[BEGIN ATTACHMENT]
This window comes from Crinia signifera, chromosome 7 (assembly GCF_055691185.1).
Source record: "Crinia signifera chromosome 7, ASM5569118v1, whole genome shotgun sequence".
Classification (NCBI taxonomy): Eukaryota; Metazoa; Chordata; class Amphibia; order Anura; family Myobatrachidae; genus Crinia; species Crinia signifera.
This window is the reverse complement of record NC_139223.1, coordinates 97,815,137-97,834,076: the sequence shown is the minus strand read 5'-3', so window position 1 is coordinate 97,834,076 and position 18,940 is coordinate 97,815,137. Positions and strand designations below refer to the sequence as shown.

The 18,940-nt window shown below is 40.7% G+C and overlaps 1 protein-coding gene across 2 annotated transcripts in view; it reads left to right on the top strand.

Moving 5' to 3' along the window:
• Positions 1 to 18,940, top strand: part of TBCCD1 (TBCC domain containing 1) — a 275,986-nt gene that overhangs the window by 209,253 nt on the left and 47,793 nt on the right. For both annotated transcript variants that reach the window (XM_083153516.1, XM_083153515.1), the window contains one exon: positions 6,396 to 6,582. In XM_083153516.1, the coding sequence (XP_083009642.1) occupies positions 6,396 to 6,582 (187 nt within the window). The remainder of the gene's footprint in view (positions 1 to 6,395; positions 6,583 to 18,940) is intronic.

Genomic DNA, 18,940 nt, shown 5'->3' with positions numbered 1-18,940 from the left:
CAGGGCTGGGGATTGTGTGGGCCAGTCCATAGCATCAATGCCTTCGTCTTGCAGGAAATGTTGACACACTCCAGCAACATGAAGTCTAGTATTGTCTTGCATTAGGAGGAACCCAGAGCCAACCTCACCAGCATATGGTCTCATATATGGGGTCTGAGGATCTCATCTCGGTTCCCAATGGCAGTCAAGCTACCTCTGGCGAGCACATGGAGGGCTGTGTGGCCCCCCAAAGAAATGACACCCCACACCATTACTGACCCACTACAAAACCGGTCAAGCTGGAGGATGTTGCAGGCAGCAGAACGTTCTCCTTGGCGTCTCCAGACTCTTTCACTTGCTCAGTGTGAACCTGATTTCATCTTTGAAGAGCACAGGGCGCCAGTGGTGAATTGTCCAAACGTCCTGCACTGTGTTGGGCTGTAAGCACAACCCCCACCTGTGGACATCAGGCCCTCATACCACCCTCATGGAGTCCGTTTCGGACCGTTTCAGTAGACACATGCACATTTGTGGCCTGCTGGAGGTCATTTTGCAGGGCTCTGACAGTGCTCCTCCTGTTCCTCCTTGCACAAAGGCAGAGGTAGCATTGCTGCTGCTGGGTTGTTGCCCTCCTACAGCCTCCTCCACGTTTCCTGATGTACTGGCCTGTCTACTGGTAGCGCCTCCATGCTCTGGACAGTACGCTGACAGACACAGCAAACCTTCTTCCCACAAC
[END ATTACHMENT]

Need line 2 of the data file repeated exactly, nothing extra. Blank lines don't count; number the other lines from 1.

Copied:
Source record: "Crinia signifera chromosome 7, ASM5569118v1, whole genome shotgun sequence".